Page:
Overall - 4

Premise - 5

Plot - 3

Character - 4

Dialogue - 5

Setting - 4


As written, one often has to go back and reread sections of the script to keep up with when things are taking place in relation to each other... This story needs significant revision to the layout of the plot, the character drives, and the core conflict before series potential can be ascertained.


The critique gets more brutal and dire, and my initial response was to rely on my childishness and bitterness and claim racism or homophobia or just something that would explain why these so-called experts would disgrace my CLEARLY award-winning work. After I dried my tears and sobered up, I concluded, "maybe it could use a rewrite." Particularly after seeing there were so many people... Black people, Gay people, who got scores of 9 and 10. 9 and 10! What the fuck! How do you get a 9 or 10? Well, you write "Little Wonder" that's how!


The scores I got this morning:


Overall - 5

Premise - 6

Plot - 5

Character - 5

Dialogue - 5

Setting - 8


LITTLE WONDER is a neo-noir film that feels like a spiritual kinship with NIGHTMARE ALLEY, mixed with indie quirkiness, which exhibits the writer's voice clearly. The creativity of the writer flourishes throughout the story, which could appeal to managers who are seeking to expand their roster.


Ok. A little better. But I am bummed that it's not a 9 or 10. How THEE FUCK did those people get those elusive scores? I do have to say I feel immensely better just writing about it right now, but this morning there was no denying that I was disappointed with all of the optimism and effervescence that has been floating my aspirations sky-high lately, being pierced and falling face first on the ground.


They did give a lot of useful feedback and specific ways to tighten the script, so I am grateful for that. Plus, I keep hearing this speech that Will Smith, of all people, gave at one point or another. Perusing Facebook, instead of curling up in a ball with a bottle of whiskey and cannabis like I wanted, I heard him say something to the effect that it takes 15 losses for a win; winners are the ones that lose and keep going. That is what separates the winners from the losers; the winners keep going.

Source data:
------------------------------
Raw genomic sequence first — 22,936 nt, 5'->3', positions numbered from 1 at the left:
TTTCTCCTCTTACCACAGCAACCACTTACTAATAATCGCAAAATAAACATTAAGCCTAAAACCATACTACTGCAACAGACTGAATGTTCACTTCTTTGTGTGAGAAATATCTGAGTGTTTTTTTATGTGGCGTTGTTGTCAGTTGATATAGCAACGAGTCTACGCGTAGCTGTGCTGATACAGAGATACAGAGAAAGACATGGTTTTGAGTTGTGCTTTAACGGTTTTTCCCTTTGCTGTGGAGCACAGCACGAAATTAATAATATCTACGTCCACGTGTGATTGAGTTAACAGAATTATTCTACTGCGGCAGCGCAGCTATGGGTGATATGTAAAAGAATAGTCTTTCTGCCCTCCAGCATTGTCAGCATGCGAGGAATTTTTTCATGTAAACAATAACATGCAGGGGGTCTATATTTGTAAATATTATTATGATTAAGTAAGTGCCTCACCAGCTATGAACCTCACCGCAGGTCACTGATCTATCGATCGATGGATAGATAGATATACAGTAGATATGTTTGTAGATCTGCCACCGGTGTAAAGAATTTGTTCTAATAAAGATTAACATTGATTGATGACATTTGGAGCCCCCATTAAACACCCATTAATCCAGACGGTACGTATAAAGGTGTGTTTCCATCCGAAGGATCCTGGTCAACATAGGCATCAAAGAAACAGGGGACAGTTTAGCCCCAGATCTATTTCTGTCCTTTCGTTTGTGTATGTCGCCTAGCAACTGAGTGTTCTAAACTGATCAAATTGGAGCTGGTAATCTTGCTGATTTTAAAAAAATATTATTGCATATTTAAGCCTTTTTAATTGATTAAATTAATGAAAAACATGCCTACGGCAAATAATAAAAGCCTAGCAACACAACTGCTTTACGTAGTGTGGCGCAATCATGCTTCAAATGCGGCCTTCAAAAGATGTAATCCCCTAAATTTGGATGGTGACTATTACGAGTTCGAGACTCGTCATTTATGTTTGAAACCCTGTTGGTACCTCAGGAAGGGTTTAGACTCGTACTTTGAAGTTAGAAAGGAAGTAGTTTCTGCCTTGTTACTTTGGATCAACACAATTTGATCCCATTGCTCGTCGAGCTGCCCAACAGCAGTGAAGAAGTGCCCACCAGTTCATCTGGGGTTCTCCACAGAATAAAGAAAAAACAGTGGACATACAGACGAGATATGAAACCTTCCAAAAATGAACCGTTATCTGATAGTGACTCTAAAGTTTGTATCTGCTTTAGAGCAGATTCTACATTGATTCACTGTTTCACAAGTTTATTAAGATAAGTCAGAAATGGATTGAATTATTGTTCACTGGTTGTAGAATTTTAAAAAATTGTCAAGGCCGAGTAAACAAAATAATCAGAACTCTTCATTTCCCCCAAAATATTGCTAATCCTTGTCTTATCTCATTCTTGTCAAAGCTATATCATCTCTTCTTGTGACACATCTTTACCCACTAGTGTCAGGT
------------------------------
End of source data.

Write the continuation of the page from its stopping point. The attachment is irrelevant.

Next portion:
I did get an 8 in one of the categories. That's pretty good. I'm going to take that as a win. And edit.


But I can't help but fantasize about those "9 and 10" people. The lives they lead. I can't help but think they all wear tortoiseshell glasses, are light-skinned and taste like butter cookies, hang out with their bourgeoisie Black friends at exclusive restaurants, muse on how Bill Cosy was framed, and laugh when I claim the Hollywood system is madly racist and does not accept fresh new Black Queer voices like mine or the transgressive fiction that I write then they calmly state that THEY have optioned FIVE Black Queer transgressive fiction screenplays to major studios before sipping their Pomegranate Martinis while I softly crumble into dirt and ash.


Or, God forbid, when I finally get a 9 or 10, I'll be sipping my Cucumber Watermelon Flirtini and sneering with them about how reductive Beyonce is and how I just sold my reimagining of "Good Times" and am trying to get Ryan Reynolds to star.


I'll just keep plugging away here in Koreatown, cook my dinner on my hot plate, and just pray I get invited to the Oscars before Will does.